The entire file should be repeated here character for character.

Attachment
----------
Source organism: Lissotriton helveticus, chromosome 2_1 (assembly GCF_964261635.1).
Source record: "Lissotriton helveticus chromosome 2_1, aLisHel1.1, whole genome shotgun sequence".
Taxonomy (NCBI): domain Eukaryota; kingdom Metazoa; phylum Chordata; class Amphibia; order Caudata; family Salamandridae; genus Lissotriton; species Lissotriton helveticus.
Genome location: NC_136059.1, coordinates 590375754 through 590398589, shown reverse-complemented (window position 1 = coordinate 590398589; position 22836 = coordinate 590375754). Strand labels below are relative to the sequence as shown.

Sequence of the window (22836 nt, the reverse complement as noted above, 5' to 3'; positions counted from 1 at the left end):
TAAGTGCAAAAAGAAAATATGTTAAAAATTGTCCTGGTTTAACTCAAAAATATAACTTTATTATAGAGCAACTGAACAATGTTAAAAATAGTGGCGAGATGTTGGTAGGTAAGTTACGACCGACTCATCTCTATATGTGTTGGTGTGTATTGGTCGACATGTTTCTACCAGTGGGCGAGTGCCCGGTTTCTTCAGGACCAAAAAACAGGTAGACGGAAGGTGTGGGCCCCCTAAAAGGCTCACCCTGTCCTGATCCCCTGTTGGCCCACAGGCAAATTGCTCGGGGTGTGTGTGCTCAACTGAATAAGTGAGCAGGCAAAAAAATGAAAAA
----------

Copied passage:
Source organism: Lissotriton helveticus, chromosome 2_1 (assembly GCF_964261635.1).
Source record: "Lissotriton helveticus chromosome 2_1, aLisHel1.1, whole genome shotgun sequence".
Taxonomy (NCBI): domain Eukaryota; kingdom Metazoa; phylum Chordata; class Amphibia; order Caudata; family Salamandridae; genus Lissotriton; species Lissotriton helveticus.
Genome location: NC_136059.1, coordinates 590375754 through 590398589, shown reverse-complemented (window position 1 = coordinate 590398589; position 22836 = coordinate 590375754). Strand labels below are relative to the sequence as shown.

Sequence of the window (22836 nt, the reverse complement as noted above, 5' to 3'; positions counted from 1 at the left end):
TAAGTGCAAAAAGAAAATATGTTAAAAATTGTCCTGGTTTAACTCAAAAATATAACTTTATTATAGAGCAACTGAACAATGTTAAAAATAGTGGCGAGATGTTGGTAGGTAAGTTACGACCGACTCATCTCTATATGTGTTGGTGTGTATTGGTCGACATGTTTCTACCAGTGGGCGAGTGCCCGGTTTCTTCAGGACCAAAAAACAGGTAGACGGAAGGTGTGGGCCCCCTAAAAGGCTCACCCTGTCCTGATCCCCTGTTGGCCCACAGGCAAATTGCTCGGGGTGTGTGTGCTCAACTGAATAAGTGAGCAGGCAAAAAAATGAAAAA